OM: Overall, how many families or individuals have restored homes by EDOH and how many volunteers served?

Steve: We went in March, Eight Days of Hope XIV and XV, we took 4,692 volunteers, and we helped rebuild over 800 homes. We had the governor, Governor Greg Abbott, show up and thank the volunteers and he actually volunteered with us.  . . . People see this grassroots effort, a volunteer organization making a difference that God has allowed us to be a part of, people want to be a part of that as well.

OM: Okay, I have to ask, how did you ever feed and house that many people daily?

Steve: In Houston, when you feed 4,692 people, per two eight day periods or a total of 15 days, our feeding bill was about $140,000. So we had to raise that money. We traditionally ask churches to sponsor a meal. We have a feeding team that comes in. They bring in a 53-foot feeding trailer, other feeding equipment, and they can make thousands of meals in two hours or less. I often joke that its eight pounds of hope because I never leave thinner than I came. The cooks do a great job. They get up at 3:30 in the morning to make breakfast. Typical breakfast would be eggs, bacon, and sausage, and there’s yogurt, cereals, and bagels and just pretty much anything someone would want to eat—it’s free. We don’t charge the volunteers to come, but we do have to raise that money. We house the people in local churches. [In Houston], we found a mall that had flooded and was gutted. We provide security at all the facilities and if families come, and we’re very family friendly, they stay in tents, they go to hotels, or they bring their own RV.

OM: We learned that EDOH opened a satellite location in Buffalo this past summer. What is the purpose of this facility and are there ways folks can help locally?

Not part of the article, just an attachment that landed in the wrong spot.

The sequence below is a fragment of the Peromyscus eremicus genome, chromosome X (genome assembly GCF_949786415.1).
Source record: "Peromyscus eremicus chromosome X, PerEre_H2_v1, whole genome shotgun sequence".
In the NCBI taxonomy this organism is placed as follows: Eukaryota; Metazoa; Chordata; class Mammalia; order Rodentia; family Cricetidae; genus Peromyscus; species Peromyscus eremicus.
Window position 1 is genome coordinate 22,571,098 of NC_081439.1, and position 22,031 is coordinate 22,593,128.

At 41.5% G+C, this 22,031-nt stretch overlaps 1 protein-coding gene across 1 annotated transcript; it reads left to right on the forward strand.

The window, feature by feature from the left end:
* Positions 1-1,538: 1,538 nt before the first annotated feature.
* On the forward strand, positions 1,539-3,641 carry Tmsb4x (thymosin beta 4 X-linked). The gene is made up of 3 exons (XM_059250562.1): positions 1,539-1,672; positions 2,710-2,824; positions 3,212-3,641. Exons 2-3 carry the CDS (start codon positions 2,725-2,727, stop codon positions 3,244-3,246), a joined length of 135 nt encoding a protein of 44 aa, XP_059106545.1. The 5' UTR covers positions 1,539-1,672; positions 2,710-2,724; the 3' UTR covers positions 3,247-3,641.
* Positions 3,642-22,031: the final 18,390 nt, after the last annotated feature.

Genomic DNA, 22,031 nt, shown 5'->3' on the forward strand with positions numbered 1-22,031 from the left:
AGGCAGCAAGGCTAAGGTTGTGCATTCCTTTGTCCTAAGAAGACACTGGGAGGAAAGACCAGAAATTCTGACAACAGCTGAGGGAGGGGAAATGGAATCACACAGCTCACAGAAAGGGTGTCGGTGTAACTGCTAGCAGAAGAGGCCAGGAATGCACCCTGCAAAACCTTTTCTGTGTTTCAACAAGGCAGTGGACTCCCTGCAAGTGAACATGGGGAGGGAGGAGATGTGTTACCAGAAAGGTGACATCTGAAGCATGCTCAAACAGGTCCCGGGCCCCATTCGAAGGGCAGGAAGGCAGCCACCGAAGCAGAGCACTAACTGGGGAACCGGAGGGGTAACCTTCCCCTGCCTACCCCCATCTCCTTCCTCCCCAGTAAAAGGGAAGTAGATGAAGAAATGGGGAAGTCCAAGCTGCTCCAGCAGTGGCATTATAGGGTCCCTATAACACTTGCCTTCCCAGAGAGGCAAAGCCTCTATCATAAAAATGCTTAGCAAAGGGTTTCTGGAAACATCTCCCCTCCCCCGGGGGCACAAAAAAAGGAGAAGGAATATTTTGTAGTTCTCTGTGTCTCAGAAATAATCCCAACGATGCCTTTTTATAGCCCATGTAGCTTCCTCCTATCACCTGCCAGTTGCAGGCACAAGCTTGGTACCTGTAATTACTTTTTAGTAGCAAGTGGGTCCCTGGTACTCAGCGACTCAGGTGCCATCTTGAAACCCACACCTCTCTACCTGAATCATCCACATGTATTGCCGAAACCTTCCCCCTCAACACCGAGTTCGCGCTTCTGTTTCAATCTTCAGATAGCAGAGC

Steve: Last year there were 969 disasters in America. We went to 14 of them with our rapid response arm and our rebuilding arm. We have sensed that there is a huge movement of people wanting to get involved with EDOH. They want to love and serve people in need and they want to be able to show up and start loving on people immediately. For people from Buffalo to get to Houston, and be there for seven weeks, that’s tough. Well, there were disasters in Ohio and New York last year, and there was a tornado in Massachusetts . . .  there are disasters all the time. We’re going to have equipment, people, leadership, full-time missionaries, and an office and warehouse in Buffalo, NY, so when there is a disaster in Pennsylvania or Syracuse, we can dispatch very quickly. More importantly, the volunteers won’t have to get in their cars and drive 20 hours. So when there’s a disaster in Ohio, a group from WNY can leave on Friday morning and be at the disaster Friday afternoon. Serve for a couple days and go right back home.

OM: How can our Chapel family best pray for EDOH?

Steve: Wow, we like to keep it simple—we want Jesus to be seen. If people forget our name or our logo, or they forget the name of the volunteer who came to love and serve them, we’re okay with that. We just want people to remember that they saw Jesus that week. So continue to pray that we not only stay humble, but also that we keep the main thing, the main thing. Pray for our leaders to follow the doors that He opens up for us.

In closing, Steve also shared something after our interview that I wanted to pass along to our readers. He said, “. . . very simply, God tells us through His Word to love Him and love others. So on all of our trucks you see a saying, ‘Loving and Serving Those in Need.’ You know the best sermon I’ve ever heard, Amy, is the one I saw. I’ve heard a lot of great sermons. I’ve heard great pastors in WNY and all along the south as I’ve traveled the Bible Belt, but the greatest sermon I ever heard was when I saw it—when I see Jesus in action, when I see people using their gifts to love others and to serve others, and you don’t judge, but you just serve them right where they’re at. It’s amazing what the Holy Spirit does.”

Please visit eightdaysofhope.com to learn more about Eight Days of Hope.

Editor’s note: This interview appeared in a shorter form in On Mission.

 

 

[1] nhc.noaa.gov/outreach/history/#katrina

[2] nhc.noaa.gov/data/tcr/AL092017_Harvey.pdf